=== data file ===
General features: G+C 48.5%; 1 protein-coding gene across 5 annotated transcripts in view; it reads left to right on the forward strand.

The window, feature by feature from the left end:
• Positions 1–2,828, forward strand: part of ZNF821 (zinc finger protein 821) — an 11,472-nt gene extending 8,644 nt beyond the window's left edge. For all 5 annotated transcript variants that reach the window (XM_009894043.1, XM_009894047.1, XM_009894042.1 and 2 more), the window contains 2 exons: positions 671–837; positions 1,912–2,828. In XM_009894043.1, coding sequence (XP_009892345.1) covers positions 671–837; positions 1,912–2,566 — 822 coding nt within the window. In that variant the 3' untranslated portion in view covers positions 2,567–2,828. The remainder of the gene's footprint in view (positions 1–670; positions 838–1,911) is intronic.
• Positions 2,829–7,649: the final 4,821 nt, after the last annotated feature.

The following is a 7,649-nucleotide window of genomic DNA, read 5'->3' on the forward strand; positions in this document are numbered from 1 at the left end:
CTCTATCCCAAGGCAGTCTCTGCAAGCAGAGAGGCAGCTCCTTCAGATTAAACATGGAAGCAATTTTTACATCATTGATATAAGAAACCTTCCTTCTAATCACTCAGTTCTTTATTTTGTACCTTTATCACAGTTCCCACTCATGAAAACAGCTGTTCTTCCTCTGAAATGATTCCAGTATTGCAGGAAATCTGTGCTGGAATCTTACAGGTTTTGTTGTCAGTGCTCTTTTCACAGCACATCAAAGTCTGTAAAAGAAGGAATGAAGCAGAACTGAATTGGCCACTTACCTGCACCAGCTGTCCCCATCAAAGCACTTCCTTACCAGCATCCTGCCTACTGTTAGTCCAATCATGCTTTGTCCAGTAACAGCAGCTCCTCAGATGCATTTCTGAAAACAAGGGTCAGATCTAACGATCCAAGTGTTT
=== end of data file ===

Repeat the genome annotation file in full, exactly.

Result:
General features: G+C 48.5%; 1 protein-coding gene across 5 annotated transcripts in view; it reads left to right on the forward strand.

The window, feature by feature from the left end:
• Positions 1–2,828, forward strand: part of ZNF821 (zinc finger protein 821) — an 11,472-nt gene extending 8,644 nt beyond the window's left edge. For all 5 annotated transcript variants that reach the window (XM_009894043.1, XM_009894047.1, XM_009894042.1 and 2 more), the window contains 2 exons: positions 671–837; positions 1,912–2,828. In XM_009894043.1, coding sequence (XP_009892345.1) covers positions 671–837; positions 1,912–2,566 — 822 coding nt within the window. In that variant the 3' untranslated portion in view covers positions 2,567–2,828. The remainder of the gene's footprint in view (positions 1–670; positions 838–1,911) is intronic.
• Positions 2,829–7,649: the final 4,821 nt, after the last annotated feature.

The following is a 7,649-nucleotide window of genomic DNA, read 5'->3' on the forward strand; positions in this document are numbered from 1 at the left end:
CTCTATCCCAAGGCAGTCTCTGCAAGCAGAGAGGCAGCTCCTTCAGATTAAACATGGAAGCAATTTTTACATCATTGATATAAGAAACCTTCCTTCTAATCACTCAGTTCTTTATTTTGTACCTTTATCACAGTTCCCACTCATGAAAACAGCTGTTCTTCCTCTGAAATGATTCCAGTATTGCAGGAAATCTGTGCTGGAATCTTACAGGTTTTGTTGTCAGTGCTCTTTTCACAGCACATCAAAGTCTGTAAAAGAAGGAATGAAGCAGAACTGAATTGGCCACTTACCTGCACCAGCTGTCCCCATCAAAGCACTTCCTTACCAGCATCCTGCCTACTGTTAGTCCAATCATGCTTTGTCCAGTAACAGCAGCTCCTCAGATGCATTTCTGAAAACAAGGGTCAGATCTAACGATCCAAGTGTTT